"What you think of me is none of my business"

Many of will be attracted to the sentiment expressed by the title of the best-selling book with this title. The concern of "what are others thinking of me?" is our most common and invasive worry.

I'm too influenced by what others think (of me)

I often hear this complaint, especially here in China. Even Byron Katie classifies "what others think of you" as other people's business, and not your own business. But I doubt that even she would have us adults return to the mentality of a two-year-old who has little awareness or concern about what others think (except as it might affect an immediately unwanted consequence).

Built into our DNA

We humans evolved for several million years within the daily company of our tribe members, who usually numbered less than a hundred people. Survival without the support of our tribe was unlikely and so being concerned about how they viewed us and felt about us was essential. Those whose DNA did not stimulate this concern got eliminated...they did not become our ancestors. 

Our environment changed radically, but our DNA did not

In today's world, unless you practice violence against your "neighbor," your survival (and that of your progeny) is pretty much guaranteed. "Looking good" is not the problem that it was for pre-agricultural humans. In fact, the opposite is often the case. Indulging in our desires to look good, to be approved of, and to avoid blame is not uncommonly more costly than beneficial, especially in the long-term. We will sacrifice thinking for ourselves, taking care of ourselves, going for what we really want, and being more fully self-expressed...all in order to "look good."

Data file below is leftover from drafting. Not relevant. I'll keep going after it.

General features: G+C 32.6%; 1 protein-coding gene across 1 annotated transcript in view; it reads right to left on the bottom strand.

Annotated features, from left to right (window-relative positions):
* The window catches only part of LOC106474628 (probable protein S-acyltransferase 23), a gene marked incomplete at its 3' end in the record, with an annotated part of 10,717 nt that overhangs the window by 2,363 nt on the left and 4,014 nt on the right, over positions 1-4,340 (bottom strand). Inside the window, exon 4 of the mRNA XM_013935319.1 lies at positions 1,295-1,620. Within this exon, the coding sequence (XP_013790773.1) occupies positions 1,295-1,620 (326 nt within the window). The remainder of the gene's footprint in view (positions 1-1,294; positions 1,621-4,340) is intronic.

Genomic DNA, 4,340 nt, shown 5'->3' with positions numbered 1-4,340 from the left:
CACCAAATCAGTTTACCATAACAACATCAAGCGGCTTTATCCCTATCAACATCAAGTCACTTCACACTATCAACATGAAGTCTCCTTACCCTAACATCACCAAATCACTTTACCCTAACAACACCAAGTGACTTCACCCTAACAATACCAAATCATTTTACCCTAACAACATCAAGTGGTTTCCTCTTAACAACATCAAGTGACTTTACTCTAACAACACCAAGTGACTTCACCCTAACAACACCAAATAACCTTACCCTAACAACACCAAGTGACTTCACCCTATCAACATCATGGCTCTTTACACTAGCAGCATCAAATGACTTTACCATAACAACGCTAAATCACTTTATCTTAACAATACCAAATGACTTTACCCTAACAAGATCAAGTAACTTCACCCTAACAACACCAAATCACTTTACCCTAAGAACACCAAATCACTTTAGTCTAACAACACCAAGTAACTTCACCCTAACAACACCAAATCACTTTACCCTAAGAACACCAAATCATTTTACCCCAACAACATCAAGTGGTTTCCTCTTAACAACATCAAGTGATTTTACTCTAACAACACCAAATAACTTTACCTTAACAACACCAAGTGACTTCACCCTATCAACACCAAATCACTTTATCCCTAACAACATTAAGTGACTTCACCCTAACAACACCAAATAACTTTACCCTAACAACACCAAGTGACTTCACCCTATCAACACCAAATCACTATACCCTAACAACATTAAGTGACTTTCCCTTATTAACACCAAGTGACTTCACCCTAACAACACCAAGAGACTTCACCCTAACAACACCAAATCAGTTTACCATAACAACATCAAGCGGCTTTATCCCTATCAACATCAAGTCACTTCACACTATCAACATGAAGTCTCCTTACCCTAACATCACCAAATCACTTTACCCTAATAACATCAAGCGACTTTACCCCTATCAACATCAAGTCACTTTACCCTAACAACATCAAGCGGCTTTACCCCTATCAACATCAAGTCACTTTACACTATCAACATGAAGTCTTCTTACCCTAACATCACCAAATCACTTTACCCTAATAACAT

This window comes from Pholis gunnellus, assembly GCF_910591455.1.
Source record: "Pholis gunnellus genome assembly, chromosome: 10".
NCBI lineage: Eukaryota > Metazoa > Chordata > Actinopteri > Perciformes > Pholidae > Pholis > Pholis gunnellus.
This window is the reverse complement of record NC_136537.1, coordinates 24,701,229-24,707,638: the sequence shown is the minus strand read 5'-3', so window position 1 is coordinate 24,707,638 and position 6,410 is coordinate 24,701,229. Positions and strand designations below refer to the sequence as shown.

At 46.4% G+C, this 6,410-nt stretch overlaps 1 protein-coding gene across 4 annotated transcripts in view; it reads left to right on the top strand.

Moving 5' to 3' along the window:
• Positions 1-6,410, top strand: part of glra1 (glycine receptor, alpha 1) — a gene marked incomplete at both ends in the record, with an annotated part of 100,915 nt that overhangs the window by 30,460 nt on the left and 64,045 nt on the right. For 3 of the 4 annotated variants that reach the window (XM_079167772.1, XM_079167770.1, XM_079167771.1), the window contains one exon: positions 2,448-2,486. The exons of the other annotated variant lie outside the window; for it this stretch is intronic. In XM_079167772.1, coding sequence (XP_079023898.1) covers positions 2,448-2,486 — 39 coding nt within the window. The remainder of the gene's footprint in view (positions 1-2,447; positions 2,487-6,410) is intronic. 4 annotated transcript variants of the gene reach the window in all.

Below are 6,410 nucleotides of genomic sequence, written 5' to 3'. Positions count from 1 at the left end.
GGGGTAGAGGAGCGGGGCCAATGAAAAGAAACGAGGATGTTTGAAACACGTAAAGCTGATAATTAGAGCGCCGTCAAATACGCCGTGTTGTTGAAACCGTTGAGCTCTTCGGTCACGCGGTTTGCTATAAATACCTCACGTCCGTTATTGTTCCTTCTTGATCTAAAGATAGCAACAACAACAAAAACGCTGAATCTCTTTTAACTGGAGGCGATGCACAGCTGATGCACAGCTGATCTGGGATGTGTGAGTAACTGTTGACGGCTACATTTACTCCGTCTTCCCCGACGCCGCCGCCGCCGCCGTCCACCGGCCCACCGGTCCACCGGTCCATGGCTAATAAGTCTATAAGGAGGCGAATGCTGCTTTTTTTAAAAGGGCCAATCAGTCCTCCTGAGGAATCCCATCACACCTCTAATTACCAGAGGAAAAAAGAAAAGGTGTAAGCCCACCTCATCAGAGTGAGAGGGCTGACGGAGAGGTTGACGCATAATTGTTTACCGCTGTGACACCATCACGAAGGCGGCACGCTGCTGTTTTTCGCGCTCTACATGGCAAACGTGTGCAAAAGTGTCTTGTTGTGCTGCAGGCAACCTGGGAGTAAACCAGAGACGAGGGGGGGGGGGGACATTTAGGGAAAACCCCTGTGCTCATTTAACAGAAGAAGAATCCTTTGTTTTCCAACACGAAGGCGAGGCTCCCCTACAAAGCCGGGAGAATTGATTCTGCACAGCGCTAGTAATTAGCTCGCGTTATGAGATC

Yet "looking good" is necessary to get much of what we want in life

If we don't look good, how can we get a good job? If we don't look good, how can we attract and keep a mate? If we don't look good, how can we have friends? It's obvious that looking good is essential to having a great life.

When to "look good" or when to "not look good"?

The conflict we often feel regarding looking good is fundamentally a Now-Next issue, often exacerbated by a Oneself-Others issue. Such conflicts are symptomatic of a lack of Now-Next integrity and/or Oneself-Others integrity (which most often includes not choosing courage).

Let's take an example regarding loaning money

Your cousin asks to borrow $750 from you. You can't make the excuse that you don't have it, but you don't see how you would be taking care of yourself (and even your long-term relationship with your cousin) if you lent her the money. On the other hand, you're concerned about your cousin (and possibly others) blaming you or being disappointed in you if you don't lend the money. And, even beyond that, you have a belief that "I should take care of my family."

Considering the short-term only, in order to "look good" both to your cousin and to yourself, the best response seems to be to lend her the money. Yet, long-term this presents several probable costs and risks: